leaflets of carols we knew by heart anyway
as we sang together in harmony and played
Mille Borne and rummy, legs crossed or kicked
out and back to the sides which I was told would
ruin my knees, but this time of year there were
no admonishments;

The tree perpetually chosen from its temporary
lodging place near Foothill and Rosemead, fir
and balsam smells confounding the asphalt
they were corralled in, strands of blush fiberglass
angel hair and clumps of cotton wool besmirching
a sign that might have read Santa’s Playland
or Workshop, memory fails now and there were
real reindeer sometimes discomfited in the heat
of the Southern California winter, strung together
in wood and wire wheeled cages decked
with red and green embellishments;

Then there was Santa looking resplendent
in fur-trimmed velvet with a long flowing beard
and we could sit and we could ask and fairly expect
that at least one of our dearest wishes would be granted,
though we dared not ask for much in a family so large
that it soon sunk under the weight of its own excesses
and insufficiencies;

Still, there was Christmas dinner with ham not turkey,
pierced with cloves and brown sugar, candied yams,
bright flush of crimson cranberries, a requisite jello
in garish technicolor hue shot through with ruby-red
seeded grapes and chunks of banana and chopped
dates, Grandma Howell’s egg white-topped sugary-
milky float, brown and white egg-glazed bakery rolls,
unremarkable canned green peas looking ever
so grand in antique bowls and serving dishes,
glass and glazed ceramic which our eyes beheld
only during the holiday season;

We ate at the glass dining table usually reserved
for special guests, sat in cream-colored velveteen-
covered chairs adjacent to the antique white baby
grand mom stripped and refinished and played
often, arthritic fingers dancing over ivory keys
smoothed by marching time and an observer,
should there have been such a one, would surely
have believed we were one big happy family
and it was true, on those sparkling holy days.

(Photo: Me in mom’s arms before our new home in the hills and two other boys came along to round out our family of nine.)

Confused

Hola! Greeting unfamiliar to those growing up
in the foothills of the San Gabriel mountains
within a state claimed from Mexico;

1950’s meant minds were on other things
besides obviating eminent domain; 
fallout facilities beneath pristine stucco dwellings,
bomb shelters in backyards of escapees
from Nazi prison camps, indentured now
to military spouses taking deliveries
from milk trucks and bakery vans,
progeny anticipating ice cream on wheels;

Pine trees crested azure skies up
and down our street, baby birds the victims
of neighborhood felines overreaching
like their human counterparts extended
into mortgaged tract homes, beginnings
of credit designed for large families raised
on white bread and tempers of men
so recently returned from war;

The gods bred me to clean air
and brilliant sunshine, mossy feel of grass
beneath privileged lily feet ranging freely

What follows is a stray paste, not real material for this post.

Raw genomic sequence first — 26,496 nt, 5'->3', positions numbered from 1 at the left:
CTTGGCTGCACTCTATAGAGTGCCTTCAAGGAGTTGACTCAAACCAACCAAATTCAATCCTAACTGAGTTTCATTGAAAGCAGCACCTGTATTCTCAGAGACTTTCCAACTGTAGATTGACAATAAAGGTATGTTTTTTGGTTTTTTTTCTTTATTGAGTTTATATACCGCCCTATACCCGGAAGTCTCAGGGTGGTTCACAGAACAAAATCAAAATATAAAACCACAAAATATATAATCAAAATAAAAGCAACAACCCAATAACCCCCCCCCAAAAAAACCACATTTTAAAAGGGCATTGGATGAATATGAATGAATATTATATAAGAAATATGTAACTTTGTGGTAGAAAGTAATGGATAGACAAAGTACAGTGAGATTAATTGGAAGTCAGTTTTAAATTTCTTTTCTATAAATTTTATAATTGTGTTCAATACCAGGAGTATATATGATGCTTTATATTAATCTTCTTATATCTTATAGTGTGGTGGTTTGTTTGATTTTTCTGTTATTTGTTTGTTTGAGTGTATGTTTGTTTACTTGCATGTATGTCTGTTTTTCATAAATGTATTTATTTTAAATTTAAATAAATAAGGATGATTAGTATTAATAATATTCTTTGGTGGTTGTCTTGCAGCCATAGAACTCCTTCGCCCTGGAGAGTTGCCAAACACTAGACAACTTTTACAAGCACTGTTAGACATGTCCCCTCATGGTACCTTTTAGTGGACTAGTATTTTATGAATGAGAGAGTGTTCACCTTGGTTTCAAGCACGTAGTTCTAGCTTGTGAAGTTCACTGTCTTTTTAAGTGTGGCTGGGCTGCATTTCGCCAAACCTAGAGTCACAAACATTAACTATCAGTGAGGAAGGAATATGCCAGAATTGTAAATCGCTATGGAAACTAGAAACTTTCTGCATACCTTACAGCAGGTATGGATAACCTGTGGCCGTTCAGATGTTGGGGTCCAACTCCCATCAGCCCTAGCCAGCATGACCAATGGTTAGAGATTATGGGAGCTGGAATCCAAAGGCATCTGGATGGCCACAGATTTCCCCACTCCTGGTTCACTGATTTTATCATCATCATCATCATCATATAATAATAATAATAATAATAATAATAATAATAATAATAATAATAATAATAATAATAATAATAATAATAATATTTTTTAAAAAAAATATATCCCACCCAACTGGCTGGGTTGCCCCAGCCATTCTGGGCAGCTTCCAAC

for miles in safe neighborhoods,
ivy springing from split cedar rails, pungent
sweetness contrasting with perils of home,
entitlement of owning one’s children
as repositories for lust and rage and confusion
interjected with knowledge and culture
of the sort meant to create comfort
in white ties and tails of the opera house.

 

 

Eclipse

I don’t now know what to do with the grief
of parental disappointments,
how their lives entangled, ensnared,
dreams dashed on the shoals
of fragile egos glued together by obsession
with ‘fifties fantasies and too many children;

My mother once told me in the throes
of discovering my first husband’s
confused gender orientation, Oh, have
a baby! Have a Baby! As if stitching
this troubled soul to my side for life
could relieve a retinue of problems;

Schooled only to parental obedience
I might have been tempted, though thank
the gods he recognized the folly
in her entreaties (considering now her
solution then, multiplied seven times over);

How could I possibly have understood
what has taken a lifetime to sort out,
reflecting back on images of Mother,
then three decades younger than I am now;
what did I, myself know at that time,
Nothing! How could I have been equipped
to juggle betrayal, babies and bills
through thickly clouded vision,
ripe with hopes and dreams of youth?

Now I stand on the threshhold of my own
senescence, poised between their birthdays
and three eclipses, lunar mother and father sun,
and I wonder again how families fail one another
and how we fare, once festooned with illusions
now cast off, far from those turbulent shores.

Song of the Soul

I grew up amidst plenty, Depression-era
lack transformed into expensive Japanese
silk paintings hung above a cut glass table,
black lacquer chairs, raw silk seats reserved
for holidays unfit for seven children, dreams
of people I never really knew, though
they precipitated my life;

I might have preferred distressed plank flooring
and a wood-fired oven over cork and carpet
and all the confusion, byproducts of too much
striving and not enough stillness;
motivations well understood by me now,
having thrown myself into enough fires
to acknowledge and amend miscues, misdeeds;

Like Arjuna in the Baghavad Gita,
many have have beheld the face of divinity